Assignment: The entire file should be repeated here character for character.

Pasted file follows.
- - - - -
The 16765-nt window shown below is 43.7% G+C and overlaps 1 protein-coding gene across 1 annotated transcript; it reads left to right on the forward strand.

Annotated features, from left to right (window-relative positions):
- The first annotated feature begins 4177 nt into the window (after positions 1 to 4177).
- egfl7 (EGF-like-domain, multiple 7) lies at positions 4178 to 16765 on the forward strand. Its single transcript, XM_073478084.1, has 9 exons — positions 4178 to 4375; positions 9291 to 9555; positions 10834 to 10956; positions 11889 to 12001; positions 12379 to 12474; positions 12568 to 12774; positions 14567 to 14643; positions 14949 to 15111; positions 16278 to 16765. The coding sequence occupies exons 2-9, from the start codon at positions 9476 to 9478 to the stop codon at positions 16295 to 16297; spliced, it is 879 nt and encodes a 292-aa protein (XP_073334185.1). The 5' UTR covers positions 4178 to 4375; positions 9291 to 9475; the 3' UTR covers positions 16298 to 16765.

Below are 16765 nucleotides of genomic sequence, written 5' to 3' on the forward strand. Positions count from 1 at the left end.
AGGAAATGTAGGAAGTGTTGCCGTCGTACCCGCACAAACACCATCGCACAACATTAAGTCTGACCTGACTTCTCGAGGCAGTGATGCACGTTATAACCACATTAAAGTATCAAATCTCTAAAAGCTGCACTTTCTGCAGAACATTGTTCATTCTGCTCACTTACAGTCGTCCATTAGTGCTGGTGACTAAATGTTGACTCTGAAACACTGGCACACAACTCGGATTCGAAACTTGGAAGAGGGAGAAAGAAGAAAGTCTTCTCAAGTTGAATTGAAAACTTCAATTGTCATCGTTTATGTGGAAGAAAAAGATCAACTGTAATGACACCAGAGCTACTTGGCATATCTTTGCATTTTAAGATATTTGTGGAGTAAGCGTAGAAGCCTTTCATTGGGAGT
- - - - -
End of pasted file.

The 16765-nt window shown below is 43.7% G+C and overlaps 1 protein-coding gene across 1 annotated transcript; it reads left to right on the forward strand.

Annotated features, from left to right (window-relative positions):
- The first annotated feature begins 4177 nt into the window (after positions 1 to 4177).
- egfl7 (EGF-like-domain, multiple 7) lies at positions 4178 to 16765 on the forward strand. Its single transcript, XM_073478084.1, has 9 exons — positions 4178 to 4375; positions 9291 to 9555; positions 10834 to 10956; positions 11889 to 12001; positions 12379 to 12474; positions 12568 to 12774; positions 14567 to 14643; positions 14949 to 15111; positions 16278 to 16765. The coding sequence occupies exons 2-9, from the start codon at positions 9476 to 9478 to the stop codon at positions 16295 to 16297; spliced, it is 879 nt and encodes a 292-aa protein (XP_073334185.1). The 5' UTR covers positions 4178 to 4375; positions 9291 to 9475; the 3' UTR covers positions 16298 to 16765.

Below are 16765 nucleotides of genomic sequence, written 5' to 3' on the forward strand. Positions count from 1 at the left end.
AGGAAATGTAGGAAGTGTTGCCGTCGTACCCGCACAAACACCATCGCACAACATTAAGTCTGACCTGACTTCTCGAGGCAGTGATGCACGTTATAACCACATTAAAGTATCAAATCTCTAAAAGCTGCACTTTCTGCAGAACATTGTTCATTCTGCTCACTTACAGTCGTCCATTAGTGCTGGTGACTAAATGTTGACTCTGAAACACTGGCACACAACTCGGATTCGAAACTTGGAAGAGGGAGAAAGAAGAAAGTCTTCTCAAGTTGAATTGAAAACTTCAATTGTCATCGTTTATGTGGAAGAAAAAGATCAACTGTAATGACACCAGAGCTACTTGGCATATCTTTGCATTTTAAGATATTTGTGGAGTAAGCGTAGAAGCCTTTCATTGGGAGT